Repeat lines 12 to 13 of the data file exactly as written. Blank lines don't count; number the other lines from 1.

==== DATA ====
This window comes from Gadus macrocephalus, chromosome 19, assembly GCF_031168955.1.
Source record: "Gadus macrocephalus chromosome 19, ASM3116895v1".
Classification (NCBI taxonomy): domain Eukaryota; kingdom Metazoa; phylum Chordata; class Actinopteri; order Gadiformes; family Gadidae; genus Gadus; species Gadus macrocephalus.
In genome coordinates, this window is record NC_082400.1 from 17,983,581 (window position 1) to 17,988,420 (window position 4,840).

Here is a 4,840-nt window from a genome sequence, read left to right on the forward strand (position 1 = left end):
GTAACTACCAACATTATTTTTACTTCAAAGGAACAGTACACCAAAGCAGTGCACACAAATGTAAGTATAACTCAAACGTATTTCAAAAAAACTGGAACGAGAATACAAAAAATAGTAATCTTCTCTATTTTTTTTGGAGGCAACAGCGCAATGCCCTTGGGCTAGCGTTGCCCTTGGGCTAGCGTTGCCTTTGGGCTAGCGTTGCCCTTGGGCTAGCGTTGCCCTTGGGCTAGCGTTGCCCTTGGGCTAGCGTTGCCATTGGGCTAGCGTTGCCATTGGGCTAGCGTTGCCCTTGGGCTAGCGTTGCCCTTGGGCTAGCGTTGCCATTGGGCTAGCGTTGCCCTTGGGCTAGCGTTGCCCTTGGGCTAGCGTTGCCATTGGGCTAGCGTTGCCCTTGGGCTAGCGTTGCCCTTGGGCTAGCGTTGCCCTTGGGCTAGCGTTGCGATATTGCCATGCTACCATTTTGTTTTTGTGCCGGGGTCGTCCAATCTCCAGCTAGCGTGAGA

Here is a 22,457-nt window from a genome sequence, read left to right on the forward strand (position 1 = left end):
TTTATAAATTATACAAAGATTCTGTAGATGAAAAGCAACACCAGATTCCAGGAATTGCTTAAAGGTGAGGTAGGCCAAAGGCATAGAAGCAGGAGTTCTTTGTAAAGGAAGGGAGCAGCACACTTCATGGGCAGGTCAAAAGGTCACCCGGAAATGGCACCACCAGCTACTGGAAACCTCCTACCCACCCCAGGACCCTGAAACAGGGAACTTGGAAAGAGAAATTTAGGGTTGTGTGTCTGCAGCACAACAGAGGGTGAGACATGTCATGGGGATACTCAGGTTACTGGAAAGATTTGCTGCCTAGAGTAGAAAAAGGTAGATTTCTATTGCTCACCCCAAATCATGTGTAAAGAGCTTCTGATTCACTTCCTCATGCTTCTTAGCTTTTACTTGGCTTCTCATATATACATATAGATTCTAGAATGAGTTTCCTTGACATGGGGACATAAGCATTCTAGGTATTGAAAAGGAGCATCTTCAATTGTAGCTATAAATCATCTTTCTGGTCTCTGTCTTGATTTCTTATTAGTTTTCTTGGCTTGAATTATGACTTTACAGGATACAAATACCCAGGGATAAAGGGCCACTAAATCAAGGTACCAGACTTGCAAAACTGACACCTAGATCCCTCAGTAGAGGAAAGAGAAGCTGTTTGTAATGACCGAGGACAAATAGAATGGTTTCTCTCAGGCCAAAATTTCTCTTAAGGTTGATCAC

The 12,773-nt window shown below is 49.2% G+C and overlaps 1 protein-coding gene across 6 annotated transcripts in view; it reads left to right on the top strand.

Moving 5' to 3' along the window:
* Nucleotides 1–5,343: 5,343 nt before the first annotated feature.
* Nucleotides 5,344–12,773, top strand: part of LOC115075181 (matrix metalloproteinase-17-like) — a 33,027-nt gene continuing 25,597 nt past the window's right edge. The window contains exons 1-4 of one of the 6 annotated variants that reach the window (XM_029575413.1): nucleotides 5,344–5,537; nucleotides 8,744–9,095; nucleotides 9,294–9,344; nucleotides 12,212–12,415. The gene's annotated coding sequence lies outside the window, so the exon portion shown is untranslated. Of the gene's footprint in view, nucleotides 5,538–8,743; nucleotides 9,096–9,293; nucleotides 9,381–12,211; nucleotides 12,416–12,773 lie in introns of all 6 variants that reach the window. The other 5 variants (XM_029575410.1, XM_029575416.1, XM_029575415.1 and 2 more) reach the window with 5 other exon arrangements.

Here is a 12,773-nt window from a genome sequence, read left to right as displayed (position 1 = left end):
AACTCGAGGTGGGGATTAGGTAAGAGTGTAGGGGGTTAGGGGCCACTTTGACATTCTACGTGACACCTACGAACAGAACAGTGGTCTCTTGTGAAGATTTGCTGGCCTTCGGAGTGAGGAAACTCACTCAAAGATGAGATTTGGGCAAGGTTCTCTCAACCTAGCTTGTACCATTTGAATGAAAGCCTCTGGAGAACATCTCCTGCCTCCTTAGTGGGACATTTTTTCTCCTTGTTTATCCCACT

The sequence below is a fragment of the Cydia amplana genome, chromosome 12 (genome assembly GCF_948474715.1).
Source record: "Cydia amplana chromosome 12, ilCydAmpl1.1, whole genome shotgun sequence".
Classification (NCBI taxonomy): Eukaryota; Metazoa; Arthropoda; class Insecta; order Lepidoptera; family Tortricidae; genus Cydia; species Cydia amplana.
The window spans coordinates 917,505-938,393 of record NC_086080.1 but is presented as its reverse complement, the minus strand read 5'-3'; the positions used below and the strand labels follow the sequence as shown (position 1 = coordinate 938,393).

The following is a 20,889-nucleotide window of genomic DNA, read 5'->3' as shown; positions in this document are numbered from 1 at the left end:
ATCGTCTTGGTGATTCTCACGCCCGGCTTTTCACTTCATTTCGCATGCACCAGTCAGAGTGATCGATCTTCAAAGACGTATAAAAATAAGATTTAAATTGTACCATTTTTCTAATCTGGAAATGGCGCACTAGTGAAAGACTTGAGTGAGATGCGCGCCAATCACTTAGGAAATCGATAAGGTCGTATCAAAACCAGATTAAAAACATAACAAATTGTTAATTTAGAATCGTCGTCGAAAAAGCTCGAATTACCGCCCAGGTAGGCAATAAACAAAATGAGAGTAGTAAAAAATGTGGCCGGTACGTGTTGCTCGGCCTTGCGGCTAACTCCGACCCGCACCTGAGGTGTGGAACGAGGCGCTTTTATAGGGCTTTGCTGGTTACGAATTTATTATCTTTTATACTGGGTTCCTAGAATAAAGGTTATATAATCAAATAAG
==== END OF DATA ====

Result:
* Nucleotides 5,344–12,773, top strand: part of LOC115075181 (matrix metalloproteinase-17-like) — a 33,027-nt gene continuing 25,597 nt past the window's right edge. The window contains exons 1-4 of one of the 6 annotated variants that reach the window (XM_029575413.1): nucleotides 5,344–5,537; nucleotides 8,744–9,095; nucleotides 9,294–9,344; nucleotides 12,212–12,415. The gene's annotated coding sequence lies outside the window, so the exon portion shown is untranslated. Of the gene's footprint in view, nucleotides 5,538–8,743; nucleotides 9,096–9,293; nucleotides 9,381–12,211; nucleotides 12,416–12,773 lie in introns of all 6 variants that reach the window. The other 5 variants (XM_029575410.1, XM_029575416.1, XM_029575415.1 and 2 more) reach the window with 5 other exon arrangements.

Here is a 12,773-nt window from a genome sequence, read left to right as displayed (position 1 = left end):